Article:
I’m sure that by now all my astute readers, and even the less astute one, will have answered most if not all of the questions in this year’s SCM Christmas Quiz. In case you haven’t, here they are:

1. The badge of the Sheffield Circle of Magicians is known as the Scaratika. What two magical symbols does it incorporate?

Answer: A Scarab and a Swastika. To the Ancient Egyptians, the scarab was a symbol of Khepri, a manifestation of the sun god Ra, from an analogy between the beetle’s behaviour of rolling a ball of dung across the ground and Khepri’s task of rolling the sun across the sky. They accordingly held the species to be sacred. The swastika is an ancient Indian religious symbol of peace and continuity. It is considered to be a sacred and auspicious symbol in Hinduism, Buddhism, and Jainism and dates back at least 11,000 years.

2. Bess Houdini held annual séances on Halloween for ten years after her husband’s death in 1926. Which secret phrase did her husband Harry promise to use to prove that his ghost was actually trying to contact her?

a) Flowers do not fade.
b) I am Erik.
c) Rosabelle believe.
d) It’s the kiss that holds the key.

Answer: c). “Rosabelle” was a song that Bess used in her original act at Coney Island. Harry Houdini spent much of his later life trying to disprove spiritualism and expose phony mediums. The agreement with his wife was his ultimate means of proving that a return from the dead was impossible. The séances were supposed to continue each year for the rest of her life.

In 1929 a medium reported that the special phrase had been uttered during a séance, but Bess claimed that the news was false – she had been ill during the séance and the secrecy of the phrase could have been compromised. Bess held annual séances for 10 years, and then gave up on waiting and passed responsibility on to magician William B. Gibson.

3. David Wighton was born in London, England in 1868. He is best known for the Mascot Moth illusion in which a woman vanishes into thin air. What is his stage name?

Answer: David Devant. Incidentally,  Devant was the first Honorary President of the Sheffield Circle of Magicians.

4. Who is generally credited as the inventor of the Sawing in Half illusion?

Answer: P. T. Selbit (Percy Thomas Tibbles). A description of the illusion was published by the great French magician Jean Robert-Houdin in 1858, but Robert-Houdin’s idea remained just that, a written description of an effect. Selbit is generally recognised as the first magician to perform such a trick on a public stage, which he did at the Finsbury Park Empire theatre in London on 17 January 1921. In fact, Selbit had previously performed the illusion in December 1920 before a select audience of promoters and theatrical agents at the St. George’s Hall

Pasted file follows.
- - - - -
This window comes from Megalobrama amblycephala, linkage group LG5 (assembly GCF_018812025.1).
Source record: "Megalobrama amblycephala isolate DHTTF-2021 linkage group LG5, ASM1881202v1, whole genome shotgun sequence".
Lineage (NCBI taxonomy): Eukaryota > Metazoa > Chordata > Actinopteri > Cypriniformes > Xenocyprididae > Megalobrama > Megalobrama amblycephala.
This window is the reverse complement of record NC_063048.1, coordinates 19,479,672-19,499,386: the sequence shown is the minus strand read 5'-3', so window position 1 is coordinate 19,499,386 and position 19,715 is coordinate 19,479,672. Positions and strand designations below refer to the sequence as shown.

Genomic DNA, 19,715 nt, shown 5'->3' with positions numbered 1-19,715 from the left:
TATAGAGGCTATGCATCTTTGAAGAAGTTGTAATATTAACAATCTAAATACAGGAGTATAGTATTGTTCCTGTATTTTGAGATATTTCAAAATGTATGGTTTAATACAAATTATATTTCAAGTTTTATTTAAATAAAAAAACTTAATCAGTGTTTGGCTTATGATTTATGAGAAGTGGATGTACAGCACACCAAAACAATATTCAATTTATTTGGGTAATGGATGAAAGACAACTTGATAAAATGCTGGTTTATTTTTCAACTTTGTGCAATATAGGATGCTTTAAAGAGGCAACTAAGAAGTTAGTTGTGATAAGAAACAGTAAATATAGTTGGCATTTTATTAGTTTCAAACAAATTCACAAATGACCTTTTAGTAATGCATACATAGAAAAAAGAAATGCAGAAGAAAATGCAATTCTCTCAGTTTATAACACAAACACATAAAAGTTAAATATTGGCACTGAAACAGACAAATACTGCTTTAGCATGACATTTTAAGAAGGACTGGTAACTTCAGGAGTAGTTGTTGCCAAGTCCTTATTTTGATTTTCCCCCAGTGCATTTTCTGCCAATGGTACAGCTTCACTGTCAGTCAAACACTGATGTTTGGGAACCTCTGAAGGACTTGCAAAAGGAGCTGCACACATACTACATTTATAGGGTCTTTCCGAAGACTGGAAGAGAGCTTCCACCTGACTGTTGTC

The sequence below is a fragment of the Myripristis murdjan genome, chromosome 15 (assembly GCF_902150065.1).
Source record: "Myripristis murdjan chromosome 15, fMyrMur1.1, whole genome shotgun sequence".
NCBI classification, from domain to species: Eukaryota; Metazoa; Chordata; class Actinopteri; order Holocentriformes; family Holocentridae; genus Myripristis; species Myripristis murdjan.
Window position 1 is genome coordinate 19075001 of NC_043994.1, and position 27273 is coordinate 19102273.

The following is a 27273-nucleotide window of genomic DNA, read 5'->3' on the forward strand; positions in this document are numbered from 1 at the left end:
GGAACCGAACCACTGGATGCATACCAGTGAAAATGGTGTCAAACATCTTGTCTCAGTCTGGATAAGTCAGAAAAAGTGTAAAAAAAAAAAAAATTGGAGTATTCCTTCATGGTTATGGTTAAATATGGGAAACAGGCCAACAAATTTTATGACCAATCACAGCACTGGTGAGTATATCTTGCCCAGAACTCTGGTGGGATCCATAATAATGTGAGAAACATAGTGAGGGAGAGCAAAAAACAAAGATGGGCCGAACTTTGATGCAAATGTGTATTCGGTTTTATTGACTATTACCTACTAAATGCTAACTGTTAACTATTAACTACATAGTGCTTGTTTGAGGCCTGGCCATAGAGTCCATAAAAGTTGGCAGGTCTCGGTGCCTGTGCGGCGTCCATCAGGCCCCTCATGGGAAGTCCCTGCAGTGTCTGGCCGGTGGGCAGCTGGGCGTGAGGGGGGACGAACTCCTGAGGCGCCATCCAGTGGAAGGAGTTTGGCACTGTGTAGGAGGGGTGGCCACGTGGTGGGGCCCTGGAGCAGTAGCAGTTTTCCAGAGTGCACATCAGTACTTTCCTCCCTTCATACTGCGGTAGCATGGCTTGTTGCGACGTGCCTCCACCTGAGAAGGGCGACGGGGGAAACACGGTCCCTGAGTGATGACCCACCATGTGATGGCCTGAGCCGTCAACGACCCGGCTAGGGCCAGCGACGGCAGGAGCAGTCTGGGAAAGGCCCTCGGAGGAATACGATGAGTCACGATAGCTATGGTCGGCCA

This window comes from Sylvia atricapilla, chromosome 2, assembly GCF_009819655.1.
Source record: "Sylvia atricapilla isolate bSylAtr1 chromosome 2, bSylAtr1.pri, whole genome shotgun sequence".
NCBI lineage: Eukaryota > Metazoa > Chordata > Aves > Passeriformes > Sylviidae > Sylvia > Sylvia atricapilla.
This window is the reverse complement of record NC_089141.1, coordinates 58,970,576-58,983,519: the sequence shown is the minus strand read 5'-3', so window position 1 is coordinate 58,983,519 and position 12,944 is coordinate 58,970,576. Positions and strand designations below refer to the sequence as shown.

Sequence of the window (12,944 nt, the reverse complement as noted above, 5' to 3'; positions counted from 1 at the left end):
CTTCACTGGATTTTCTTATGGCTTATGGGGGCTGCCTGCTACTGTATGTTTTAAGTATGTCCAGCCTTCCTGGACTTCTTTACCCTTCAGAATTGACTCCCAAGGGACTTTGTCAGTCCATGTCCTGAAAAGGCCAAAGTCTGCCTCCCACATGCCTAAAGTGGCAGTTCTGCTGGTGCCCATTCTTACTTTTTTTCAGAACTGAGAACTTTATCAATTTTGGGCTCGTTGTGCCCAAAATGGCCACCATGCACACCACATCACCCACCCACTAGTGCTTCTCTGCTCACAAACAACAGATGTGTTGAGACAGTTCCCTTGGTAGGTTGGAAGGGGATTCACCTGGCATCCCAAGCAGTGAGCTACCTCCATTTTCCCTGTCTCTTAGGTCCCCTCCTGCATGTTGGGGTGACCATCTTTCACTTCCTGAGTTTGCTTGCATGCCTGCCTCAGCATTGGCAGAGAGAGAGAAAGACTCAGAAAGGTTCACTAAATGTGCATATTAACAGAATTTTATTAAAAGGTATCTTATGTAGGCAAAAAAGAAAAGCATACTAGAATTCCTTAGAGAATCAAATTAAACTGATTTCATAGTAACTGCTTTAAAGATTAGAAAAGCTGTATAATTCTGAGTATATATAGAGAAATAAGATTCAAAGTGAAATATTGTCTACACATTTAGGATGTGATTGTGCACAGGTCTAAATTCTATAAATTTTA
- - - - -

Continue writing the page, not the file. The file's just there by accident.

5. Considered by many to be the father of modern magic, this French magician was originally a watchmaker but later performed throughout Europe during the 1840s and 1850s. The “Light and Heavy Chest” was one of his most famous tricks.

Answer: Jean-Eugène Robert-Houdin.

6.  What was the stage name of famous British magician Newton Edward Daniels?

Answer: Paul Daniels.

7. These two German magicians were famous for their work with big cats.

Answer: Siegfried & Roy.

8. A magician makes a coin vanish from his or her hands. Which European country is connected with this sleight?

Answer: France (French Drop).

9. Invented by Theo Bamberg some time in the early 1900s, this little container is a classic prop for coin magic.

Answer: Okito Coin Box (Okito was Bamberg’s stage name).

10. The inaugural meeting of the Sheffield Circle of Magicians took place on 18 May. But what year?

Answer: 1920.

There was also a tie-breaker question, which we didn’t have to use. It was:

Tie Breaker: Claude Conlin was a mind-reading magician with a disreputable past. He had been married seven, eleven or even fourteen times, depending on who you believe. He was a con man, possibly a murderer and was imprisoned for fraud. Nevertheless, he was probably the highest paid mentalist of his time. What was Conlin’s stage name?

Answer next week.

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A recent addition to our our burgeoning range of second-hand books. Actually, this is no longer for sale as a few minutes after putting it on the shelf someone grabbed it and waved his wallet. Briefly remembering the essential function of a magic shop, I succumbed.

(Just so long as it doesn’t turn up on eBay for twice the price, as happened recently.)

Nice cover though! (Didn’t he used to come into the shop and complain that he’d bought that £20 prop in Davenports for 3/6 a few years ago?)